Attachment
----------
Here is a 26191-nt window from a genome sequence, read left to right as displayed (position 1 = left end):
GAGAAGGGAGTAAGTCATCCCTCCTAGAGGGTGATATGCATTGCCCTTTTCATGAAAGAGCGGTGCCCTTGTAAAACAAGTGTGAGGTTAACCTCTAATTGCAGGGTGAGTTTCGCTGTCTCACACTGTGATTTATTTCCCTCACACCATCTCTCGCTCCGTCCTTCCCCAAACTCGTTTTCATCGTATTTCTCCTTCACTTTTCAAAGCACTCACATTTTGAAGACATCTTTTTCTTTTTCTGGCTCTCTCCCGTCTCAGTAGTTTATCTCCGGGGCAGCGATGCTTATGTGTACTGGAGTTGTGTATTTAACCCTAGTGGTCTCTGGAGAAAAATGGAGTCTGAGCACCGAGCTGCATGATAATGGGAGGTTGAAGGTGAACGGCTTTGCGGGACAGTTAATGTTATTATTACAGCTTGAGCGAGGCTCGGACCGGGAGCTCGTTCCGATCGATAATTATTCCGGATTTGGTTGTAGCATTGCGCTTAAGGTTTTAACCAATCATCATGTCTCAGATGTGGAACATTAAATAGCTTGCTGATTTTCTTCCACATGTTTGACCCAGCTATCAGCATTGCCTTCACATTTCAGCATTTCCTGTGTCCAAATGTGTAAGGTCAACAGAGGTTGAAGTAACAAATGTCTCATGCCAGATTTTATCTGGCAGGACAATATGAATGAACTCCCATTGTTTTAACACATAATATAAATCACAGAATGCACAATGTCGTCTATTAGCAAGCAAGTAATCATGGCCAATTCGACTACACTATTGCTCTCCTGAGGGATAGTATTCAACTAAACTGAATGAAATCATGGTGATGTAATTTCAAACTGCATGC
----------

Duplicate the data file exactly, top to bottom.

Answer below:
Here is a 26191-nt window from a genome sequence, read left to right as displayed (position 1 = left end):
GAGAAGGGAGTAAGTCATCCCTCCTAGAGGGTGATATGCATTGCCCTTTTCATGAAAGAGCGGTGCCCTTGTAAAACAAGTGTGAGGTTAACCTCTAATTGCAGGGTGAGTTTCGCTGTCTCACACTGTGATTTATTTCCCTCACACCATCTCTCGCTCCGTCCTTCCCCAAACTCGTTTTCATCGTATTTCTCCTTCACTTTTCAAAGCACTCACATTTTGAAGACATCTTTTTCTTTTTCTGGCTCTCTCCCGTCTCAGTAGTTTATCTCCGGGGCAGCGATGCTTATGTGTACTGGAGTTGTGTATTTAACCCTAGTGGTCTCTGGAGAAAAATGGAGTCTGAGCACCGAGCTGCATGATAATGGGAGGTTGAAGGTGAACGGCTTTGCGGGACAGTTAATGTTATTATTACAGCTTGAGCGAGGCTCGGACCGGGAGCTCGTTCCGATCGATAATTATTCCGGATTTGGTTGTAGCATTGCGCTTAAGGTTTTAACCAATCATCATGTCTCAGATGTGGAACATTAAATAGCTTGCTGATTTTCTTCCACATGTTTGACCCAGCTATCAGCATTGCCTTCACATTTCAGCATTTCCTGTGTCCAAATGTGTAAGGTCAACAGAGGTTGAAGTAACAAATGTCTCATGCCAGATTTTATCTGGCAGGACAATATGAATGAACTCCCATTGTTTTAACACATAATATAAATCACAGAATGCACAATGTCGTCTATTAGCAAGCAAGTAATCATGGCCAATTCGACTACACTATTGCTCTCCTGAGGGATAGTATTCAACTAAACTGAATGAAATCATGGTGATGTAATTTCAAACTGCATGC